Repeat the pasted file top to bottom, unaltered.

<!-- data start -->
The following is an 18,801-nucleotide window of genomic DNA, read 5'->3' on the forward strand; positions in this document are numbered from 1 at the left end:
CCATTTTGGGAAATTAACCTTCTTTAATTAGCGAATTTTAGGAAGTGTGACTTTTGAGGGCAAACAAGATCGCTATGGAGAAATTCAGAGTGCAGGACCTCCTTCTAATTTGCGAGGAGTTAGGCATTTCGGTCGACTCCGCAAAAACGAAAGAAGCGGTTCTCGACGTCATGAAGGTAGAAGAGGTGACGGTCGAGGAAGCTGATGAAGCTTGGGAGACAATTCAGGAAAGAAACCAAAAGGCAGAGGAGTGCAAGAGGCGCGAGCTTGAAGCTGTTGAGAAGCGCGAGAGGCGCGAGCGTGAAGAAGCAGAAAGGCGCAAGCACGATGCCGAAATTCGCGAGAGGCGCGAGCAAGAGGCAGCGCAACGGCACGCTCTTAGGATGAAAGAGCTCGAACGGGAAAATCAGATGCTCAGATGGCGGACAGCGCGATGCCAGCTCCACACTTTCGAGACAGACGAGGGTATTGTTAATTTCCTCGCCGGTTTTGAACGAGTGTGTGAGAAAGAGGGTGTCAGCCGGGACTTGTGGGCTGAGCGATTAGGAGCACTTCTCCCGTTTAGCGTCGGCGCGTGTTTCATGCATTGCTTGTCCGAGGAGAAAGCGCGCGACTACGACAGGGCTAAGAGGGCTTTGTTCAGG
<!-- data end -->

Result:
The following is an 18,801-nucleotide window of genomic DNA, read 5'->3' on the forward strand; positions in this document are numbered from 1 at the left end:
CCATTTTGGGAAATTAACCTTCTTTAATTAGCGAATTTTAGGAAGTGTGACTTTTGAGGGCAAACAAGATCGCTATGGAGAAATTCAGAGTGCAGGACCTCCTTCTAATTTGCGAGGAGTTAGGCATTTCGGTCGACTCCGCAAAAACGAAAGAAGCGGTTCTCGACGTCATGAAGGTAGAAGAGGTGACGGTCGAGGAAGCTGATGAAGCTTGGGAGACAATTCAGGAAAGAAACCAAAAGGCAGAGGAGTGCAAGAGGCGCGAGCTTGAAGCTGTTGAGAAGCGCGAGAGGCGCGAGCGTGAAGAAGCAGAAAGGCGCAAGCACGATGCCGAAATTCGCGAGAGGCGCGAGCAAGAGGCAGCGCAACGGCACGCTCTTAGGATGAAAGAGCTCGAACGGGAAAATCAGATGCTCAGATGGCGGACAGCGCGATGCCAGCTCCACACTTTCGAGACAGACGAGGGTATTGTTAATTTCCTCGCCGGTTTTGAACGAGTGTGTGAGAAAGAGGGTGTCAGCCGGGACTTGTGGGCTGAGCGATTAGGAGCACTTCTCCCGTTTAGCGTCGGCGCGTGTTTCATGCATTGCTTGTCCGAGGAGAAAGCGCGCGACTACGACAGGGCTAAGAGGGCTTTGTTCAGG